New Cavan Food and Drink Producers Brand Launched

A new food and beverage brand and producer directory for County Cavan, ‘Created in Cavan’, was recently launched on Wednesday, 26 February, in the Town Hall in Cavan Town.
This new brand, with its bold, distinctive logo, will provide consumers locally, nationally and on the international stage with the assurance that they are purchasing food or drink that has been lovingly created by dedicated local producers to reflect the unique landscape and culture of County Cavan.
Created in Cavan’ gives food and drink producers from the county a platform to showcase their wares and better communicate their unique food story. 
An initiative of the Cavan Food Network, funded by Cavan County Council with assistance from the Department of Agriculture, Food and the Marine, ‘Created in Cavan’ is an expression of the collective community of food and drink producers and food tourism services participating in the supply, production and service of quality local food and drink across County Cavan.
Members of the Cavan Food Network Working Group, (from left)
Margaret Farrelly, Margaret’s Eggs; Tara Smith, LEO Cavan; Kieron Moran, Moran’s Mega Jam; Charlene Brady, Charlene’s Wholesome Pantry; Adrian Carter, Crover House Hotel; Cavan Food Network Chairperson Jonathon Scott, Scott’s Irish Cider ; Katrina Murphy, Katrina’s Artisan Cakes; Norbert Neylon, Oak Room Restaurant; Joanne Hayes, Cavan Tourism Development Officer; Deirdre Donnelly, Food Strategy Coordinator, Cavan County Council.
The Cavan Food Network works to enable consistent quality and a wide range of choice and variety in its produce, and now local consumers and tourists can be sure that wherever they see the‘Created in Cavan’ logo they are guaranteed quality local food and drink and memorable food-based visitor experiences.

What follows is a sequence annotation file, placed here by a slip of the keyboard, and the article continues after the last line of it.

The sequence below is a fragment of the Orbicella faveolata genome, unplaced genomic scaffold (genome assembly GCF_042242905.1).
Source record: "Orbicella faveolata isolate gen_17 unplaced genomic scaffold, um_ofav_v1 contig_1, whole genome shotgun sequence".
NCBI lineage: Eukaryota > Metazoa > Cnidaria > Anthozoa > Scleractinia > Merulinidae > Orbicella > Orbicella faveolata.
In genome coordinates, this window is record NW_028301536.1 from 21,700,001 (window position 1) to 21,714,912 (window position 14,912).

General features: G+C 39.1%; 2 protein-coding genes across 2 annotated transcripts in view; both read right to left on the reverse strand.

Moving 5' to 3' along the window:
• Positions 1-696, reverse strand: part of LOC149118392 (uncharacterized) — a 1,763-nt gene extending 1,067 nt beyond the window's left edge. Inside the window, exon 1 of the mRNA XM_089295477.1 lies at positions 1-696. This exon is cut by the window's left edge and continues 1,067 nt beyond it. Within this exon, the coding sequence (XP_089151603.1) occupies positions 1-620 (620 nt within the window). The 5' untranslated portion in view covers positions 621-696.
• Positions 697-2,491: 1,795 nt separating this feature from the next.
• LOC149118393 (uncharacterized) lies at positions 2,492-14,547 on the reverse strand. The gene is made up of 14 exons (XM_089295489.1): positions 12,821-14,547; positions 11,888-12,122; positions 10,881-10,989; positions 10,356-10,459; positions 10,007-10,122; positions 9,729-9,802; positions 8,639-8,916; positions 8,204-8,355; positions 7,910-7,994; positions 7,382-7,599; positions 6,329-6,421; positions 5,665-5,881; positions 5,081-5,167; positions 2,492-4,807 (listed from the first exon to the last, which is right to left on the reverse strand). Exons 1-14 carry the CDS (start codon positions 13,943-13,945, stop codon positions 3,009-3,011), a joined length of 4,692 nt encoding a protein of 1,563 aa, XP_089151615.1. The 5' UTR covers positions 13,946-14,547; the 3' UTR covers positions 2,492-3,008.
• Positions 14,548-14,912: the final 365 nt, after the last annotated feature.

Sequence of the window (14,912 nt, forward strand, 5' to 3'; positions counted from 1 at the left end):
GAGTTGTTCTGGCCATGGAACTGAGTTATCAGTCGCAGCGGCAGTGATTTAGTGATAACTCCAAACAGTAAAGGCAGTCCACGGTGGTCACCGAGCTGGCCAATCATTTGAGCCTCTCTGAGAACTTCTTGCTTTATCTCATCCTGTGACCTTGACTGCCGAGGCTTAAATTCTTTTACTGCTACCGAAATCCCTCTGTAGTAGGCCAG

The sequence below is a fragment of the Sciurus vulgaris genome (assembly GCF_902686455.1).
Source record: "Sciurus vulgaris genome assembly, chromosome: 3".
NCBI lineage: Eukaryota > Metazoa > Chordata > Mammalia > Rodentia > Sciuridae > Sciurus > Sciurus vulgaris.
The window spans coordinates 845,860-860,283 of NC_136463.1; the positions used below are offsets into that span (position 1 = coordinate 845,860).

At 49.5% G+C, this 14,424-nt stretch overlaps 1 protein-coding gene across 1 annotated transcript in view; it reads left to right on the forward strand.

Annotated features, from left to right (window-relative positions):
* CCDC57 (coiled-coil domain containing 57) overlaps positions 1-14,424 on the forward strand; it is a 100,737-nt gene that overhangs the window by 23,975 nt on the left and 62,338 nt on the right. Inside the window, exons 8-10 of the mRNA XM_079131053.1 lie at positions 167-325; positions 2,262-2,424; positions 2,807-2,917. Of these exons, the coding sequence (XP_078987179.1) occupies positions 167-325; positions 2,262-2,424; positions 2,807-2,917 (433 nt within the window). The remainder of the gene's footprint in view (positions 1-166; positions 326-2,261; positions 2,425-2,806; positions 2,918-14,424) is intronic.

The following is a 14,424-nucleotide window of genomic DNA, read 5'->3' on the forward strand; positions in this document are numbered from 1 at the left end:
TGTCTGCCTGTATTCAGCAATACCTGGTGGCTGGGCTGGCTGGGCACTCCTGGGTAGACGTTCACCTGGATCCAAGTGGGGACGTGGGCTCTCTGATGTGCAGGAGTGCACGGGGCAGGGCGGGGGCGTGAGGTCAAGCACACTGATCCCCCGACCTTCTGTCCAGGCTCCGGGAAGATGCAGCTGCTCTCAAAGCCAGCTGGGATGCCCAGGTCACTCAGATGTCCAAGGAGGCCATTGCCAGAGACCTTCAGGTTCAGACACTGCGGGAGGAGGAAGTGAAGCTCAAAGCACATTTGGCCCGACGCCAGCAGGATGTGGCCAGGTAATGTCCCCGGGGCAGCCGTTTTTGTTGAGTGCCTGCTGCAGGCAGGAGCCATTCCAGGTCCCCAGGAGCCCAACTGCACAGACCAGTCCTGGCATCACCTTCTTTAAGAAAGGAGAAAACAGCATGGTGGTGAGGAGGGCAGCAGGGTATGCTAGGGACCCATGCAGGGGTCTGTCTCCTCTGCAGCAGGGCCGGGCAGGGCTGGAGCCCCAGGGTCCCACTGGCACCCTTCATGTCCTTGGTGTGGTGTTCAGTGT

Speaking at the launch at Town Hall Cavan Arts Centre on Wednesday afternoon, ‘Created in Cavan’ Brand Ambassador Neven Maguire said, “I feel proud to promote Cavan. I’m proud of where I come from. I love when people come from all over the country to our restaurant – they always comment on the good food and the local produce they’ve eaten in Cavan. 
Cavan Chef, Neven Maguire of MacNean House Restaurant, speaking at the launch of the Created in Cavan brand
“At the end of the day, as chefs, we are only as good as the produce that we use.Each food producer has a story to tell and we need to showcase what we have in this county, because it’s an exciting time for Cavan,” added Neven.
Cavan County Council Food Co-coordinator, Deirdre Donnelly said “This is a great day for Cavan food and drink as we launch our bold new ‘Created in Cavan’ brand and publish the first edition of the Cavan Producer Directory. Such exciting developments speak to the value of local collaboration and we in Cavan County Council look forward to continued partnership with the Cavan Food Network as we strive to continually grow and improve the Cavan food and drink offering”.
Chair of the Cavan Food Network, Mr Jonathon Scott said “As food and drink producers we are incredibly proud of our county and its produce and the ‘Created in Cavan’ brand will allow us to carry that message with us at shows and on shelves across the country and further afield.”
Director of Services with Director of Services, Planning, Community,and Economic Development with Cavan County Council said “Cavan County Council is delighted to work with the Cavan Food Network to deliver this exciting new brand, a key output of the Cavan Food Strategy. 
“I would like to commend all who have brought this project to fruition including our Food Strategy coordinator Deirdre Donnelly, the members of the Cavan Food Network, our elected members who have supported the development of Cavan food and drink from the outset, and the Department of Agriculture, Food and the Marine, who provided financial support through the Rural Innovation and Development Fund.
“Supporting our local food and drinks businesses is also central to supporting the local economy. ‘Created in Cavan’ aims to bridge the gap between the fantastic food and drinks industry in Cavan and our local tourism industry. By doing this, we can build our food identity, boost local economies and reduce the environmental impact for everyone,” added Mr Jennings.
Chairperson of Cavan County Council, Councillor Shane P O’Reilly, said “Cavan food and drink, and Cavan hospitality is worth shouting about, and this brand conveys gives our industry the means to do so. I’m sure all of our local producers will get behind this wonderful new initiative, and I would encourage the people of Cavan to look out for the ‘Created in Cavan’ logo on shelves and in hotels, cafes and restaurants.”
For more information on ‘Created in Cavan’ and the Cavan Food Network, or to get involved, email  food@cavancoco.ie 
Posted in irish food | Tagged , , , , | Leave a comment

Pancake Tuesday & an Old Fashioned Pancake Recipe